We celebrated Martin Luther King Day with a whole different level of appreciation this year - so thankful for all the work Dr. King did to move towards racial equality. We still have a ways to go in this country, but I'm so grateful for all those that sacrificed so much to get us to this point.

I’ve been horribly remiss at keeping my blog updated. In part this is due to the five littles that keep me busy around here. Probably more fairly, it’s mainly due to the fact that I truly am not sure what to write.

I have ALWAYS been passionate about being honest through the adoption process. And yet once kids are home, being honest means on a lot of days, I’d be saying, “so in so child” drives me nuts because she does blah blah blah. I don’t want them to grow up, read this, and see I was complaining about them all the time. Not that I would sit and complain all the time, but kids’ perceptions of what a parent struggles with could be viewed as complaining about the kid vs struggling through the process.

So, I think I’m kind of to the point where I can write a little more objectively, depending on the day of course. I’m to that point where I think in blog posts throughout the day, so I know it’s time to start writing again. I will.

But I’m going to start easy, okay? :) I figured I’ll use a couple of posts over the next couple of days to catch you up on what’s been going on around here.

Did you notice anything odd in the picture above? Anything purple stick out? Yes, Sosie has a cast on! Oh my. We were doing our normal bath routine, I got them out dried off, lotioned up, and then we ALWAYS walk from my bathroom across the hall to their room to get dressed. While they are toddling along behind me, I hang up their towels in the bathroom. Well it wasn’t FIFTEEN SECONDS of my eyes off of them when I heard a crash and crying crying crying began that just didn’t sound right. (Red Flag #1)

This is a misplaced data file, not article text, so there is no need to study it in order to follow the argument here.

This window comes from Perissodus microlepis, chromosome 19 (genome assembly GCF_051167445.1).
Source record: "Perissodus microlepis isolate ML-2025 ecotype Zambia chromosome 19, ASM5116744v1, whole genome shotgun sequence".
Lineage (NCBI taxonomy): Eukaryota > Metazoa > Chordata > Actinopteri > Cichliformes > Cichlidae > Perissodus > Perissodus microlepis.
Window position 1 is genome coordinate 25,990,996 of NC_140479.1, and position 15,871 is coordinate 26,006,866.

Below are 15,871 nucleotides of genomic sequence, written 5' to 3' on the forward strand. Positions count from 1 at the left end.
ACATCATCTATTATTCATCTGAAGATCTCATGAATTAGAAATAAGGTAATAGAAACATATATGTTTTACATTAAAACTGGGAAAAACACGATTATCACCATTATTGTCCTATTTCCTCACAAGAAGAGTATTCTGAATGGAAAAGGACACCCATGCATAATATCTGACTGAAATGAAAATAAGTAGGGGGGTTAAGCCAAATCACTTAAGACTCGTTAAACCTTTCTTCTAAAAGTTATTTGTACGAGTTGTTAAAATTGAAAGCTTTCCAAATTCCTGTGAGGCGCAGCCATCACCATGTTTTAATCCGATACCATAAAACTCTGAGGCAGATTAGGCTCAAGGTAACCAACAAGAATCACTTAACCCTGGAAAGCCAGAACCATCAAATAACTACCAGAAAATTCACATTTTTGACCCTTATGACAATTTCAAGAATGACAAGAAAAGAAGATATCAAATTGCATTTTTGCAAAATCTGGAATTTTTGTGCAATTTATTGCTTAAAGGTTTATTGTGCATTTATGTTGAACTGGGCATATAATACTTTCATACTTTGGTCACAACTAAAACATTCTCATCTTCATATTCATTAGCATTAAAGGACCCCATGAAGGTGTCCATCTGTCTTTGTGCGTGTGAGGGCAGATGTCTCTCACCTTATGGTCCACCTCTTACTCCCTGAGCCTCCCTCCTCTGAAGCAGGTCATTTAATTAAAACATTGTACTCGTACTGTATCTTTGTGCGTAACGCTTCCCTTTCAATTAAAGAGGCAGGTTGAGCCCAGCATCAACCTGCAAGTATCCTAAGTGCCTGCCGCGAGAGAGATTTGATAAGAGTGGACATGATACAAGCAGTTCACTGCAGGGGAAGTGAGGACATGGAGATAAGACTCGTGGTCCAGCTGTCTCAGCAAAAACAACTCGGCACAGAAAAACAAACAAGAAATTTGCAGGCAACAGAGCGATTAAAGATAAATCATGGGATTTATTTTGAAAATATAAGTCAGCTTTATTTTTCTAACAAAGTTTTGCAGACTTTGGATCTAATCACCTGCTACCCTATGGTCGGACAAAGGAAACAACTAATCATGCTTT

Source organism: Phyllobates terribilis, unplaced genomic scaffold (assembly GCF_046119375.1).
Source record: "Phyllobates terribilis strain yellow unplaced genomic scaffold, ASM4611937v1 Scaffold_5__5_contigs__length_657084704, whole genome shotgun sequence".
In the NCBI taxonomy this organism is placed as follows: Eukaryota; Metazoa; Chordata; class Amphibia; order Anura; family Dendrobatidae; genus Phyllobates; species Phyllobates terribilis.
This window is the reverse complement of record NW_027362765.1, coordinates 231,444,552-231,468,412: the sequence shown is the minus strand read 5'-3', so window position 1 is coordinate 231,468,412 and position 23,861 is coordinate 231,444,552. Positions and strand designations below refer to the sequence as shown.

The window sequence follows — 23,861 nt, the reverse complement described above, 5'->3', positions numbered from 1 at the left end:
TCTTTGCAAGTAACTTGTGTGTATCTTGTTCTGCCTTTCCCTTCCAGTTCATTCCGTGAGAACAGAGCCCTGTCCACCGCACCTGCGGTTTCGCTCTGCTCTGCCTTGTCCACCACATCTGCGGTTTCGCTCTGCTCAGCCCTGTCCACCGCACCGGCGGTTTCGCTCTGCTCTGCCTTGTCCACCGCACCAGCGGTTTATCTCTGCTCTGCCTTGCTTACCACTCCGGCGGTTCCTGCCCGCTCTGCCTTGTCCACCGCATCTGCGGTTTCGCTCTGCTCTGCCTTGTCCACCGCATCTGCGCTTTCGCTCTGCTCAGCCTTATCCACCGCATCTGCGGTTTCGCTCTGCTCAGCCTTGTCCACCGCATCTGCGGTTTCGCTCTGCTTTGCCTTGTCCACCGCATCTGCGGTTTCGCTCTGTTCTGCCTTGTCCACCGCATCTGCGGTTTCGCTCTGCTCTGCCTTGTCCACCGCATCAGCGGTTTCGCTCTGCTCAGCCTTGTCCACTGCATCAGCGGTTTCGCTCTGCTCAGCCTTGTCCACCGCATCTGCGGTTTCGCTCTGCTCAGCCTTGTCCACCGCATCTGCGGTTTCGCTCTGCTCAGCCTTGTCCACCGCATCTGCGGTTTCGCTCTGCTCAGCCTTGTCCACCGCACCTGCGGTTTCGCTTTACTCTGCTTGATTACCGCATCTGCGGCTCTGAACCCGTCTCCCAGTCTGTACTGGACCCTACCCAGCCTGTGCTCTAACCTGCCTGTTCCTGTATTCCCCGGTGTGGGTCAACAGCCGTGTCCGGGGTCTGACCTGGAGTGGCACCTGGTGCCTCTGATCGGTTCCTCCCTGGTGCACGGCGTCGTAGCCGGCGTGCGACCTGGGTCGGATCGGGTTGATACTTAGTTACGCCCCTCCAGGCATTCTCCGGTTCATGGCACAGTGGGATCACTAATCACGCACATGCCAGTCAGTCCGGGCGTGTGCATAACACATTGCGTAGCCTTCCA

I rushed in to find my sweet Sosie on the ground. It LOOKED like she’d peed (which has NEVER happened), and then she slipped in the puddle of pee. I stuck her in the tub for a sec while I got Lyla diapered and threw some clothes on real fast and then came back to bathe Sosie. She was crying, but I saw she’d vomited in the tub. (Red Flag #2) I quickly cleaned her off, and as I was pulling her out of the tub, her toes dragged the top edge of the bathtub and she cried suddenly in pain. (Red Flag #3) When she couldn’t put weight on it and was limping when I encouraged her to walk, I just KNEW it was broken.

We went to the ER, and I’ve only heard horror stories of EVIL social workers who swoop in with any kid injury and take all the kids to foster care. I tend to think in worst-case scenarios and was certain that I’d be sleeping in an empty house that night with my children scattered across the city with evil, abusive foster parents. Instead everyone was really sweet, several nurses were reassuring that their OWN kids had broken bones at the SAME ages, and the Xrays showed a small fracture in her tibia. We had a bright purple waterproof cast on by that afternoon, and she was starting to crawl around on it by that evening…

And then within a day or two she was hobbling around on that thing like a pro and using that cast to make fantastic banging noises on her crib! In a way her cast was kind of a good tool in attachment. She had to depend on us more, and she stayed out of trouble a little more. It slowed her down – she’s my rough and tumble, go 100 miles an hour, leap before you look child! I’d say moreso than any of our other four!

Four weeks later, we went back into the doctor and got that sucker cut off! She did SO great!! Her fraction has healed 100%, and she’s working on learning to get back to walking normally.